Signs designed for people with dementia
People with dementia respond well to visual signs and particular colours. If a care home has clear signage residents are able to find their way to the bathroom and to their own room themselves helping to maintain their independence for much longer, which also helps them to preserve their dignity and self-respect. This also frees up staff time.
Find, a Leeds-based company that designs and manufactures signs for care homes and hospitals to improve the living environment for people with dementia has teamed up with Leeds and York Partnership NHS Foundation Trust to adapt this technology. With their combined experience and expertise they have now created a brand new range of signs specifically to assist people with learning disabilities and autism.
Peter Rose, founder and director of Find, said he was thrilled with this new development. “This is a fascinating new avenue for us. Our products are already used in thousands of hospitals and care homes throughout the UK so we know how well they work.”
Karen Clayton, Dementia Environment Consultant at Find, has been instrumental in developing the partnership with Leeds and York Partnership NHS Foundation Trust. She added: “For people with learning disabilities the signs have to be adapted as the images do not transfer exactly. We use our signs, which have an easy to read font, a clear style and colours, with images that have been specially created by Dean Milner-Bell. The new designs are now being used in the Ventures Therapy Service in Leeds.”
Dean is the Accessible Information Designer for both the Leeds and York Partnership NHS Foundation Trust and ‘Easy On The i’, an organisation established to create free accessible images, signs and information for people with learning disabilities. With his background in graphic design and his 20 years’ experience working with people who have learning disabilities, Dean is in a perfect position to create the most effective images for the new signs.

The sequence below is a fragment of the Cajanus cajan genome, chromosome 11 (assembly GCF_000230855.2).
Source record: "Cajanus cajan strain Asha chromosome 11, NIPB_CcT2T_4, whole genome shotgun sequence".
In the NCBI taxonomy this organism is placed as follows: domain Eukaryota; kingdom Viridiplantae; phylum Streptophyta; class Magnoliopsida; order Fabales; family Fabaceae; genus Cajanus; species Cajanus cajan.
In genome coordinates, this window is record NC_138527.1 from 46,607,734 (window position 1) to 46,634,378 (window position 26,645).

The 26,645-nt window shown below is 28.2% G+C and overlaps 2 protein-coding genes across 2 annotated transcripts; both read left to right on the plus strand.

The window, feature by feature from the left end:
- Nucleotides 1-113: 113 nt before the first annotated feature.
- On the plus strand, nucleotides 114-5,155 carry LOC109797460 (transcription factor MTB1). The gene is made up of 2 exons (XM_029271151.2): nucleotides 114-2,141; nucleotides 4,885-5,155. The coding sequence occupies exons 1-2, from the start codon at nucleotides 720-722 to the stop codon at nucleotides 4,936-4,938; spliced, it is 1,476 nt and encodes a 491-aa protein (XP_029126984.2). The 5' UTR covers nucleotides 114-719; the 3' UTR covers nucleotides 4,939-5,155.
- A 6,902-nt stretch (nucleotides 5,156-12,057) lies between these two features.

“The partnership with Find has been fantastic. It’s been great to work with Peter and Karen, who are both passionate and enthusiastic about their work. This partnership has made it possible to put a high quality stamp on the images that I produce, instead of just laminating a print-out. These signs look great, and why shouldn’t people with learning disabilities have great signs too?
“I think people in the NHS will be visiting Ventures just to see these signs and asking why they don’t have them, and why this hasn’t been done before. The scope for improving the environment for anybody who may have difficulties reading conventional signs, which can be very confusing in a medical setting, is huge. This will hopefully be rolled out everywhere. It’s an exciting development,” added Dean.
Debbie Walton, Manager of the Venture Therapy Service, said they were very happy with the signs. “These have been made specifically for our service but these images will transfer to other sites. I’ve taken photographs of the different rooms and Dean has drawn images based on the photographs. This means that when a person comes here for the first time they will know what to expect when they open a door into another room.
“This type of user-friendly information is used on the letters we send out to people, which then corresponds to the signs when they arrive, which in turn relates directly to the facilities here. This helps to take some of the anxiety out of their visit, especially if it’s their first time.
“Hopefully the other learning disability services in the Trust will also adopt these signs. If they’re used throughout they’ll become more familiar and more recognisable to people,” Debbie added.
Find has developed a range of products that aid orientation, and crockery that supports healthy eating to help people retain their dignity, reconnect them to their physical world and promote healthier, happier lives. Many of these products are suitable for adaptation to help people with learning disabilities. The yellow dining crockery is particularly popular, with people feeling part of the same group with the same coloured crockery.